Saturday 14th December 2019 16th Kislev 5780
Genesis 32:3-36:43; Obadiah 1:1-21; Matt 2:13-23
Then he said, "Let me go, for the day has broken." But Jacob said, "I will not let you go unless you bless me." And he said to him, "What is your name?" And he said, "Jacob." Then he said, "Your name shall no longer be called Jacob, but Israel, for you have striven with God and with men, and have prevailed." (Bereshit/Genesis 32:26-28)
Upon Jacob's return to the land of his birth, he heard that his twin brother Esau, along with four hundred men, were on their way to meet him. Jacob was understandably apprehensive for Esau had sworn to kill him. Now, in Genesis 32:1-3, we read:
1 So Jacob went on his way and the angels of God met him - vayifg’oo bo
íéä_à éëàìî åá-åòâôéå.
2 When Jacob saw them, he said, "This is God's camp" - äæ íéä_à äðçî
And he called the name of that place Mahanaim – ‘TWO CAMPS’.
íéðçî àåää íå÷îä-íù àø÷éå
3 Then Jacob sent messengers (vayishlach Ya’akov – íéëàìî á÷òé çìùéå)
before him to Esau his brother in the land of Seir, the country of Edom.
This sets the context for what follows in our portion and therefore, we need to examine these verses in a little more detail.
1). the angels of God met him - vayifg’oo bo - íéä_à éëàìî åá-åòâôéå
Vayifg’oo implies that this was a God-intended encounter; it was not happenstance.
2) Two camps – íéðçî – mechanim - literally, a pair of camps.
According to Rashi, there were two camps of angels:
i) those who ministered outside the Holy Land and
ii) those angelic beings who ministered within the borders of the Holy Land.
So Rashi says that this was a changing of the guard, so to speak. Furthermore, we can surmise that this encounter planted the seed for Jacob’s strategy to divide his family, servants and all his possessions into two camps. Rabbi David Feinstein suggests that menachim also alludes to Jacob's abundant growth, a condition which he was to describe in 32:11 as having his family, his children and his possessions including his herds and flocks, grown into “úåðçî éðù´- two camps (Gen 32:8). Genesis 30:43 says that when Jacob departed from Laban, he had “become exceedingly prosperous, and had large flocks, female and male servants, and camels and donkeys”.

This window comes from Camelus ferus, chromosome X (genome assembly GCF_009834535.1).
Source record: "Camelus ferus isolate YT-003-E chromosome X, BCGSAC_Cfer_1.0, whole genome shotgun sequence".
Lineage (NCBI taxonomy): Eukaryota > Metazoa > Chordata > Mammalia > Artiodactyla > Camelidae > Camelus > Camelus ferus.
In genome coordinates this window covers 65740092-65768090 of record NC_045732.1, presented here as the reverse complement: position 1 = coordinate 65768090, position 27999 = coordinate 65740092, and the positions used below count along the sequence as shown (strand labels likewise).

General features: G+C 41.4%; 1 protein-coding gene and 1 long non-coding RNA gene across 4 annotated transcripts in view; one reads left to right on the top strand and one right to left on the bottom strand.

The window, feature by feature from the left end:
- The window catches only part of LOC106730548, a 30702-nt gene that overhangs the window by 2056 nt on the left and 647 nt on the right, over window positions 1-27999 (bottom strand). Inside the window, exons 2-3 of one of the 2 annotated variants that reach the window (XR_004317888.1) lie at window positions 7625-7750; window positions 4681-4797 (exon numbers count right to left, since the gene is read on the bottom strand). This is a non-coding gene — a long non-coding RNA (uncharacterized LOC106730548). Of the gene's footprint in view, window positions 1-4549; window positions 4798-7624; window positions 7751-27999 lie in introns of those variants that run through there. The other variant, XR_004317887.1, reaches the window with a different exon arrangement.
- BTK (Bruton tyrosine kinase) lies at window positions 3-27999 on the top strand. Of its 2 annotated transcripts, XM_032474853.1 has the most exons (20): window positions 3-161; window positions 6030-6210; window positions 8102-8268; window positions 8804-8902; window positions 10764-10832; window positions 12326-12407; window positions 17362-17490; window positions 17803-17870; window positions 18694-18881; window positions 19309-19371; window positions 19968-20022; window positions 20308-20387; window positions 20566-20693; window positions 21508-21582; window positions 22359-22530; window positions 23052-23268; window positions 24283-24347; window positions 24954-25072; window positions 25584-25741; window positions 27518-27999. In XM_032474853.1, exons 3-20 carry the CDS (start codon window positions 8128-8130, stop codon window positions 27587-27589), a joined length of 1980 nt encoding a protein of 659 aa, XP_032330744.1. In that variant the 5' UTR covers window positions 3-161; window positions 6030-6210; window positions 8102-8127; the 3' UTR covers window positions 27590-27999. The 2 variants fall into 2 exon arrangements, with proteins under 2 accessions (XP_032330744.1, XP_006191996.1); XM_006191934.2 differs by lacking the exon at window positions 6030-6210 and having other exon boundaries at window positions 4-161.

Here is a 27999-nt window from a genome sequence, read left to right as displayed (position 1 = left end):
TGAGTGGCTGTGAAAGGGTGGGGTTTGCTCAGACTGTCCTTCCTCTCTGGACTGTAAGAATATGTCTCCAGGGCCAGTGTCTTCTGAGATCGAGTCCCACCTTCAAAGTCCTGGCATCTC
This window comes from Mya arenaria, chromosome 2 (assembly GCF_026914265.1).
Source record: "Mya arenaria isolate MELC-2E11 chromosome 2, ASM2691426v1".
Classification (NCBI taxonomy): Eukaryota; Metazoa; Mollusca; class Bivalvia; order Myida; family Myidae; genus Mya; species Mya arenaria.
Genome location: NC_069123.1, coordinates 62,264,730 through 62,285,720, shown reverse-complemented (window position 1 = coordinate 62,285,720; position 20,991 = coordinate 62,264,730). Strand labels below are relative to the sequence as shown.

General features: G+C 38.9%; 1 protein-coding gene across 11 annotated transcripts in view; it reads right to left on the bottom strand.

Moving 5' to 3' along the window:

3) íéëàìî – melachim - messengers
Now, the Hebrew word malach (messenger) can refer to an angelic or a human messenger; it is the same Hebrew word. When we read that the angels of God met him, these are divine messengers. When Jacob sends messengers to meet with Esau, these were human messengers.
And so, when we Jacob encountered these angelic messengers, what we can take from this is HaShem wanted to strengthen Jacob for the necessary encounter with his brother Esau. Jacob had unresolved issue in his relationship with his brother which had to be sorted out before he could fulfil his mandate to return to the Land and take up residency there.
Because of the imminent encounter with his sibling, the outcome of which was uncertain, Jacob sets in motion his strategy. Firstly, for the first time in his life, he cries out to HaShem in prayer. Then, perhaps embracing the idea of two camps, he divides his wives, children and herds into two camps; the camp of Leah and the camp of Rachael. The assumption here was that if Esau did approach with murderous intentions, then perhaps at least one camp would survive. He sent then across the Brook of Jabbok while Jacob waited for God’s answer to his prayers. And, alone, he encounters a ‘man’ with whom he wrestles all night.